Category Archives: Aerospace Forces

Tanker Shortage

Russian aerial refueling

Writing in Izvestiya on December 26, Ilya Kramnik concluded that a shortage of aerial tankers is damaging the readiness of Russia’s air forces. He makes a convincing argument that Moscow has upgraded its air power but failed to provide the logistical support to operate it successfully.

The last half of his article is translated below.

“The New Reality”

“The fact that the country didn’t have the money to maintain large air forces to ensure the necessary composition of forces in any direction¹ became clear in the 1980s, and by then all future multipurpose fighters and frontal bombers had gotten the requirement for aerial refueling in their technical tasks. The transfer of aviation units from one direction to another, including with the help of aerial refueling, looked like a quicker means to support the concentration of forces than a transfer using intermediate airfields, and certainly much cheaper than maintaining the necessary number of aviation groupings in all directions.”

“The USSR’s collapse ruined practically all plans to renew military aviation, but in the end new aircraft entered series production. Besides Tu-160 and Tu-95MS strategic bombers, A-50 AEW aircraft and long-range Tu-142M reconnaissance aircraft kept in the order-of-battle, Su-34 frontal bombers, Su-30SM, Su-35, MiG-29SMT fighters being built for the Russian air forces today are being equipped with aerial refueling systems.”

“The above-mentioned Su-24M, Su-24MR reconnaissance aircraft, MiG-31B fighter-interceptors, including also the modernized MiG-31BM, were equipped with these systems. Of course, the fifth generation Su-57 fighter is also outfitted with an aerial refueling system.”

“Of the more or less new aircraft not having the refueling system were several dozen modernized Su-27SM, and the largest number of ‘unrefuelable’ frontal aviation aircraft are the Su-25 attack aircraft.”

“One way or another, the Russian air forces made into part of the Aerospace Forces [VKS] in 2015 have hundreds of aircraft equipped with the aerial refueling system, and this number is growing. Most likely, judging by everything, even though earlier deprived of this capability in the framework of strategic arms limitation the Tu-22M will receive it during the modernization of the Tu-22M3M variant. Besides this, the ‘strat’ inventory will grow also on account of restarting Tu-160 bomber production in the Tu-160M2 variant.”

“But there are no tankers. All this grandeur falls on one regiment of tankers with 15 Il-78 or Il-78M aircraft built on the base of the Il-76 transport aircraft.”

“The prospective growth in this number doesn’t inspire optimism because of the extremely difficult development of the new Il-76MD-90A series viewed as a platform for a tanker, and the air forces’ demand for transport aircraft themselves, and for airborne radars being built on this platform, the number of tankers clearly won’t turn out to be large. It would be optimism to suppose that the United Aircraft Corporation could deliver more than fifteen Il-78M-90A aircraft over the next 10 years, which in the best case would allow for increasing the number of aerial tankers in the air forces to 30 aircraft, including the Il-78 and Il-78M aircraft it already has.”

“Alternative Decisions”

“And 15 or 30 tankers is very few considering that the number of aircraft capable of being refueled in mid-air will grow. Moreover, taking into account the shrinking inventory of military-transport aviation, it’s possible that refueling will be required for them in the future in order to increase the inventory’s capabilities without increasing its numbers.”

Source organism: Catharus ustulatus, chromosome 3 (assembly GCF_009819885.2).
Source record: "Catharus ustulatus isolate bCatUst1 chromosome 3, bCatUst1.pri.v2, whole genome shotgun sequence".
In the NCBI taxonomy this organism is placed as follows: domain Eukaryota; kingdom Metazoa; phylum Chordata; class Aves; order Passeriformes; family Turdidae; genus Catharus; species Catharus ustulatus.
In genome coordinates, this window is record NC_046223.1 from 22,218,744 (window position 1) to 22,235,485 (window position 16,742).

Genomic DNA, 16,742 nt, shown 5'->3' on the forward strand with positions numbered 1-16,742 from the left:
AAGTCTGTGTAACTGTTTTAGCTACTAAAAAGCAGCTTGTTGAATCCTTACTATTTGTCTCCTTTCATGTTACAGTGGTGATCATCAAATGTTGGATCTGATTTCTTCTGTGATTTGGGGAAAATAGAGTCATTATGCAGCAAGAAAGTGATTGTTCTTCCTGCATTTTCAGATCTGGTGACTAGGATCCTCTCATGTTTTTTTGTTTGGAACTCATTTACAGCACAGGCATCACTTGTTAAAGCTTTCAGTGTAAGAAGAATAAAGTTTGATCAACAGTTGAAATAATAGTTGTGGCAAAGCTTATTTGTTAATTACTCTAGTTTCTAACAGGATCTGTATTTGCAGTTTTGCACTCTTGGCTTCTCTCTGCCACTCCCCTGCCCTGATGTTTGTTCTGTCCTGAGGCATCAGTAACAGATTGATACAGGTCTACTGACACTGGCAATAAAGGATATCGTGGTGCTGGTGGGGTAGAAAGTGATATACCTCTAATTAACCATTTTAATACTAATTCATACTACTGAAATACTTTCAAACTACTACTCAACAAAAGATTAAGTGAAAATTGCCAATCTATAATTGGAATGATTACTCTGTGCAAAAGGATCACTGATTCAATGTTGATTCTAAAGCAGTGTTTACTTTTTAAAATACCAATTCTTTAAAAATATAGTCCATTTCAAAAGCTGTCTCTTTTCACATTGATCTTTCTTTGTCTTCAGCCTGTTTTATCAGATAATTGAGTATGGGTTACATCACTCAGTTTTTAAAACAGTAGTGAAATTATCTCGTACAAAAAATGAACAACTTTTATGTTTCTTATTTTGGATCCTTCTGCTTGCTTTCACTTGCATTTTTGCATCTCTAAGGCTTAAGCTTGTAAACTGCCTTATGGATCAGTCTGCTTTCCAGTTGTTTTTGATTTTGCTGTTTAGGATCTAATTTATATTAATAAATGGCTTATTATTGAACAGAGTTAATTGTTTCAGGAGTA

“In the final accounting, even the USA with its greater military budget practices the refueling of transports, while the typical distances of a possible transfer in Russia’s case can turn out to be a little shorter.”

“Air forces strategic mobility is one of the main priorities of military organizational development, the transfer of aviation units across the entire country is a characteristic sign of the greater part of large exercises over the last fifteen years, and aerial refueling is an integral part of these exercises. So the tanker inventory isn’t enough and can’t be enough under present circumstances, as Izvestiya’s interlocutor in Russia’s VKS described the situation.”

“Tankers are actively used in the course of the Syrian campaign, to support the transport of equipment from Russia to Syria and back, as well as in place: it’s well-known that fighters and bombers regularly carry out missions while on “air patrol” requiring many hours of loitering over the combat area.”

“In conditions of growing activity by Long-Range Aviation, and also the deployment of Russian air units in the North and Far East with their huge expanses, the requirement for tankers has become greater still, both on the strategic and tactical levels.”

“One variant for fulfilling this mission is a return to earlier put-off plans for the production of a tanker on the base of the Il-96 airliner. In the event that the military department turned again to it, this would allow for solving two problems: both to justify expenditures to restart the Il-96 without making it into a commercial airliner for civil aviation, and also, possibly, to avoid the requirement to use Il-76MD-90A platforms as tankers.”

“A potential tanker based on the Il-96, given its dimensions and cargo capacity, could meet the requirement of strategic aviation in the future with an order volume in the realm of 30-40 planes in the coming fifteen years.” 

“On the tactical level it would be possible to use existing the Il-78/Il-78M, given the essential repair and modernization of these aircraft, and besides this, the existing Il-76TD/MD aircraft in storage which haven’t used up a significant part of their service lives and allowing for reworking into Il-78M variants could act as a reserve. This would allow for growing the Il-78M inventory sufficiently quickly by several dozen aircraft.”